As recently as six years ago, the idea of harnessing a patient’s own immune system to fight cancer sounded as much science fiction as it did high science.

But for Bristol-Myers Squibb, developer of immunotherapy Opdivo, the stakes and science were clear. The drugmaker had a potential blockbuster on its hands, but most people didn’t fully understand the promise behind it.

Enter Ready. Raise. Rise. Following a wealth of national media coverage, the success of the company’s ongoing three-year initiative to get the public up to speed on immuno-oncology  begs the question of whether pharma marketers are missing out on an opportunity to generate awareness via earned media.

BMS debuted Ready. Raise. Rise in 2015, just months after Opdivo’s late-2014 approval for previously treated advanced melanoma. Its overarching message is that it takes a community to fight cancer — and that’s a line the campaign’s A-list spokespeople have reinforced throughout.

Dallas Cowboys quarterback Dak Prescott, the NFL’s 2016 offensive rookie of the year, noted in interviews for the campaign that his mom’s battle with cancer played an integral part in his decision to come onboard as a spokesperson.

“I know how important the love and support of our friends and family were to her,” he said.

Modern Family’s Eric Stonestreet, who has worked on the campaign since its inception, echoed that point. Tia Mowry, best known for her sitcom Sister, Sister, joined the team this year. Prescott and Stonestreet participated in 21 national interviews promoting the campaign, appearing on shows such as Good Morning America and SportsCenter.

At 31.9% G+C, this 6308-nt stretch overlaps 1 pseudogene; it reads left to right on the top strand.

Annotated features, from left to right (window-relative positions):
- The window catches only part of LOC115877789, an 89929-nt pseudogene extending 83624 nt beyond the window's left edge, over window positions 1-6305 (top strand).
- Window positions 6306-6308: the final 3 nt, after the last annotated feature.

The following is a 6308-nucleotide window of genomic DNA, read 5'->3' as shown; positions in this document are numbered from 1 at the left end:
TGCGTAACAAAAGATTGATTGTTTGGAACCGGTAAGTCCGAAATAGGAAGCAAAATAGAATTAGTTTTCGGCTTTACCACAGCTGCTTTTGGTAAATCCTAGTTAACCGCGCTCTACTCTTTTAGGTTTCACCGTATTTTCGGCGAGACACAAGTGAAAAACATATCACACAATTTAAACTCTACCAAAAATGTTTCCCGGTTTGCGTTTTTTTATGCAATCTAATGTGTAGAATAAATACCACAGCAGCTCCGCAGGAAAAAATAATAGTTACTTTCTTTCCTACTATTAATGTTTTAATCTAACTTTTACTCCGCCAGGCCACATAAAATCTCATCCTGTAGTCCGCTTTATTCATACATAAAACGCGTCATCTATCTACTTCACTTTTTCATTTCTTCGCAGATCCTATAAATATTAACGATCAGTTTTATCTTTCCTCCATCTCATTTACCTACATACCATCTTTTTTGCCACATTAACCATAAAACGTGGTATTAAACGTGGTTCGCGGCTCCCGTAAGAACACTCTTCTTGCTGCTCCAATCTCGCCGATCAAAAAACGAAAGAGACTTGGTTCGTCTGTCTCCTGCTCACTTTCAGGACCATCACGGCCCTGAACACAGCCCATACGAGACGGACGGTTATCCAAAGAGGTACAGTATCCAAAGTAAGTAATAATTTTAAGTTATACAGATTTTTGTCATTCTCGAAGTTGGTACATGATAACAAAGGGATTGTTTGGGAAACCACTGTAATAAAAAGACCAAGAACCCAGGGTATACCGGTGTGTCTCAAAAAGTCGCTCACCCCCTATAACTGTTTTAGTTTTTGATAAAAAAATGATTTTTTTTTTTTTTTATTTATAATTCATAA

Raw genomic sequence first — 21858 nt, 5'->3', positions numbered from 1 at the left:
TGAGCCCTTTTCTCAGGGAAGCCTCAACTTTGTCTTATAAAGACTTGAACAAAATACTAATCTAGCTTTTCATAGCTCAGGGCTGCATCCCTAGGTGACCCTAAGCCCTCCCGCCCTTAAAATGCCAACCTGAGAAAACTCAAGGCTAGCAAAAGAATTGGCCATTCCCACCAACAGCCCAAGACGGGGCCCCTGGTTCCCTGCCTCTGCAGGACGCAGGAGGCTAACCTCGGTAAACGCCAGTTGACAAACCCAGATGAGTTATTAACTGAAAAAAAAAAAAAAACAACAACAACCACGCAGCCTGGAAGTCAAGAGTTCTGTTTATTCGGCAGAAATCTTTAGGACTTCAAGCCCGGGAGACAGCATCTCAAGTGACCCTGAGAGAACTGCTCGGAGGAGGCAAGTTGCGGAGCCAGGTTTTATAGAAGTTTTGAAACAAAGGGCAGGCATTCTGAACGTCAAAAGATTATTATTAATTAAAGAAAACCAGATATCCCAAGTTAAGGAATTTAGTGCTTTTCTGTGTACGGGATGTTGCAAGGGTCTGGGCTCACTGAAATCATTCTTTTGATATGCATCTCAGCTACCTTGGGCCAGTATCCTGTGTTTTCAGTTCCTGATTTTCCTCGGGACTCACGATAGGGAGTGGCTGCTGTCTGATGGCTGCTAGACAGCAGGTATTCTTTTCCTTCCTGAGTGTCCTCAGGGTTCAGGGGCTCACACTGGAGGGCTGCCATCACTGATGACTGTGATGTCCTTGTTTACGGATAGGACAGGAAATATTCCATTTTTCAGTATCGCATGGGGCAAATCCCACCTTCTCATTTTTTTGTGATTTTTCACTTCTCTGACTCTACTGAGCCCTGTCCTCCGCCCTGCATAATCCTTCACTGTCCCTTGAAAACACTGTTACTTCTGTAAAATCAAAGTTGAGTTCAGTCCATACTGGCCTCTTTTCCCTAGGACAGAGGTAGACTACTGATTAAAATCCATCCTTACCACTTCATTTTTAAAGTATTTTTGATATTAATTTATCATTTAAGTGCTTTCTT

So what prompted BMS to seek high-profile celebrity spokespeople to help start a nationwide conversation about immuno-oncology? And will there be more of these efforts going forward? To hear experts tell it, earned media can be as much about building awareness as it is creating credibility — but the company’s success may be hard to replicate.

Creating context

Enlisting celebrities thought to be relatable helps bring a complicated topic such as immuno-oncology “down to a level people can understand,” says Bryan Blatstein, lead of the medical specialist group at Chandler Chicco. “A Q&A with Prescott is worth its weight in gold. Earned media allows a celebrity or spokesperson to put the disease state or treatment into context in a way you can’t quite do with paid integration or branded coverage.”

A broad awareness initiative with earned media can improve the impact of a branded campaign down the line, Blatstein adds. By first turning to education about immuno-oncology, marketers slowly build up the knowledge base and prime target audiences for a brand-specific message.

“It lays a nice foundation for a brand campaign to attract more attention,” he explains. “It was a smart approach due to immuno-oncology’s complicated nature.” But what is the right mix? Blatstein says it varies by campaign. However, he notes “70% earned and 30% branded would be a sweet spot.”

The reason marketers should lean more heavily on earned media is that such efforts tend to go beyond simple awareness plays, explains Frank Iorio, managing director of Frontline Oncology. “Earned media is becoming increasingly valuable,” he says. “When people start to share content and interact with that content, that’s when you’re moving forward.”

 

We recognized that people want to engage online, learn about the subject, and show their support for loved ones in different ways

Caitlin Craparo, Bristol-Myers Squibb